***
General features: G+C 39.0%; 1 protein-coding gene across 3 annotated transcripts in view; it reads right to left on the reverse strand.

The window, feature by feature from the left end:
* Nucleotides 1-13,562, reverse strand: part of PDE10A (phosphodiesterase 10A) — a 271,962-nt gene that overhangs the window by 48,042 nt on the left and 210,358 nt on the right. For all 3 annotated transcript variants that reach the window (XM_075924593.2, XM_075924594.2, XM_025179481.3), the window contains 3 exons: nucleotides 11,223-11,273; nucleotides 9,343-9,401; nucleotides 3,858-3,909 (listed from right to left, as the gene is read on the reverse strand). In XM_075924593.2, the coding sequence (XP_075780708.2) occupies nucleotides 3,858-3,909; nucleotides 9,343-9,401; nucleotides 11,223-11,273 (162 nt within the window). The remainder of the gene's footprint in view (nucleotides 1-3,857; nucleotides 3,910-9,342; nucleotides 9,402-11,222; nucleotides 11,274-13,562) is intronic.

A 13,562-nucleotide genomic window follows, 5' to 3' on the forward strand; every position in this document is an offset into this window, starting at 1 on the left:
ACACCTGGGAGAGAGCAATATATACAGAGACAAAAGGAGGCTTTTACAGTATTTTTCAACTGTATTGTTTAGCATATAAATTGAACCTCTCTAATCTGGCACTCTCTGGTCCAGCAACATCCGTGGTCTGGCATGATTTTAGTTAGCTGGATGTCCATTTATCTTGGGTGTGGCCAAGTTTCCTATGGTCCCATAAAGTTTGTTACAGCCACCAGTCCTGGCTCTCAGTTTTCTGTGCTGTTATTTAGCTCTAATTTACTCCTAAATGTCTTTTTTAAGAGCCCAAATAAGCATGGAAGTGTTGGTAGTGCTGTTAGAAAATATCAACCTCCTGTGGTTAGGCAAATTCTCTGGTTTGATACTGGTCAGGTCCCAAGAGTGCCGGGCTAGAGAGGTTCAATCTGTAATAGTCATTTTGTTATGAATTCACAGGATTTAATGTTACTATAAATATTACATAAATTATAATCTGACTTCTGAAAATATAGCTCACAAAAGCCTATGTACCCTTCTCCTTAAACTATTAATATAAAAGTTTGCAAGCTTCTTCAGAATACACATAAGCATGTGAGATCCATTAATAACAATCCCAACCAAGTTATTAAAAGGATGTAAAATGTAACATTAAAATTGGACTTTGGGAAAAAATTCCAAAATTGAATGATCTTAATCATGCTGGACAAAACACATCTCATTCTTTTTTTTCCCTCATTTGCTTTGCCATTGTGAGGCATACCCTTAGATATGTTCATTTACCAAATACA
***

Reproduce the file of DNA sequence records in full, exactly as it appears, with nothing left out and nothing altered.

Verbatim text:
General features: G+C 39.0%; 1 protein-coding gene across 3 annotated transcripts in view; it reads right to left on the reverse strand.

The window, feature by feature from the left end:
* Nucleotides 1-13,562, reverse strand: part of PDE10A (phosphodiesterase 10A) — a 271,962-nt gene that overhangs the window by 48,042 nt on the left and 210,358 nt on the right. For all 3 annotated transcript variants that reach the window (XM_075924593.2, XM_075924594.2, XM_025179481.3), the window contains 3 exons: nucleotides 11,223-11,273; nucleotides 9,343-9,401; nucleotides 3,858-3,909 (listed from right to left, as the gene is read on the reverse strand). In XM_075924593.2, the coding sequence (XP_075780708.2) occupies nucleotides 3,858-3,909; nucleotides 9,343-9,401; nucleotides 11,223-11,273 (162 nt within the window). The remainder of the gene's footprint in view (nucleotides 1-3,857; nucleotides 3,910-9,342; nucleotides 9,402-11,222; nucleotides 11,274-13,562) is intronic.

A 13,562-nucleotide genomic window follows, 5' to 3' on the forward strand; every position in this document is an offset into this window, starting at 1 on the left:
ACACCTGGGAGAGAGCAATATATACAGAGACAAAAGGAGGCTTTTACAGTATTTTTCAACTGTATTGTTTAGCATATAAATTGAACCTCTCTAATCTGGCACTCTCTGGTCCAGCAACATCCGTGGTCTGGCATGATTTTAGTTAGCTGGATGTCCATTTATCTTGGGTGTGGCCAAGTTTCCTATGGTCCCATAAAGTTTGTTACAGCCACCAGTCCTGGCTCTCAGTTTTCTGTGCTGTTATTTAGCTCTAATTTACTCCTAAATGTCTTTTTTAAGAGCCCAAATAAGCATGGAAGTGTTGGTAGTGCTGTTAGAAAATATCAACCTCCTGTGGTTAGGCAAATTCTCTGGTTTGATACTGGTCAGGTCCCAAGAGTGCCGGGCTAGAGAGGTTCAATCTGTAATAGTCATTTTGTTATGAATTCACAGGATTTAATGTTACTATAAATATTACATAAATTATAATCTGACTTCTGAAAATATAGCTCACAAAAGCCTATGTACCCTTCTCCTTAAACTATTAATATAAAAGTTTGCAAGCTTCTTCAGAATACACATAAGCATGTGAGATCCATTAATAACAATCCCAACCAAGTTATTAAAAGGATGTAAAATGTAACATTAAAATTGGACTTTGGGAAAAAATTCCAAAATTGAATGATCTTAATCATGCTGGACAAAACACATCTCATTCTTTTTTTTCCCTCATTTGCTTTGCCATTGTGAGGCATACCCTTAGATATGTTCATTTACCAAATACA